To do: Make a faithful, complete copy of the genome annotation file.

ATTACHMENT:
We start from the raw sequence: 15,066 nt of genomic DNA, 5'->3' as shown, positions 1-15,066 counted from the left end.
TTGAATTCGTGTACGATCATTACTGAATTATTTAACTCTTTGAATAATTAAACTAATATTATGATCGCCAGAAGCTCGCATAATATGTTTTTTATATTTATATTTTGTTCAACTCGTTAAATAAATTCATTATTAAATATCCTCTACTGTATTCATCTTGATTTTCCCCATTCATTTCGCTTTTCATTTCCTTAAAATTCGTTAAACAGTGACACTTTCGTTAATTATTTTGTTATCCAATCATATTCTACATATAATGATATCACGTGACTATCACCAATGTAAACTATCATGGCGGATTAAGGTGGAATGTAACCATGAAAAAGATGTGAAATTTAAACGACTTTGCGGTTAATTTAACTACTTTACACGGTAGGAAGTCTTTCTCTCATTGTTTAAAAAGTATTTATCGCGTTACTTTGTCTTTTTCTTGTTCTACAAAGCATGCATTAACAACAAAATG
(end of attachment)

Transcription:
We start from the raw sequence: 15,066 nt of genomic DNA, 5'->3' as shown, positions 1-15,066 counted from the left end.
TTGAATTCGTGTACGATCATTACTGAATTATTTAACTCTTTGAATAATTAAACTAATATTATGATCGCCAGAAGCTCGCATAATATGTTTTTTATATTTATATTTTGTTCAACTCGTTAAATAAATTCATTATTAAATATCCTCTACTGTATTCATCTTGATTTTCCCCATTCATTTCGCTTTTCATTTCCTTAAAATTCGTTAAACAGTGACACTTTCGTTAATTATTTTGTTATCCAATCATATTCTACATATAATGATATCACGTGACTATCACCAATGTAAACTATCATGGCGGATTAAGGTGGAATGTAACCATGAAAAAGATGTGAAATTTAAACGACTTTGCGGTTAATTTAACTACTTTACACGGTAGGAAGTCTTTCTCTCATTGTTTAAAAAGTATTTATCGCGTTACTTTGTCTTTTTCTTGTTCTACAAAGCATGCATTAACAACAAAATG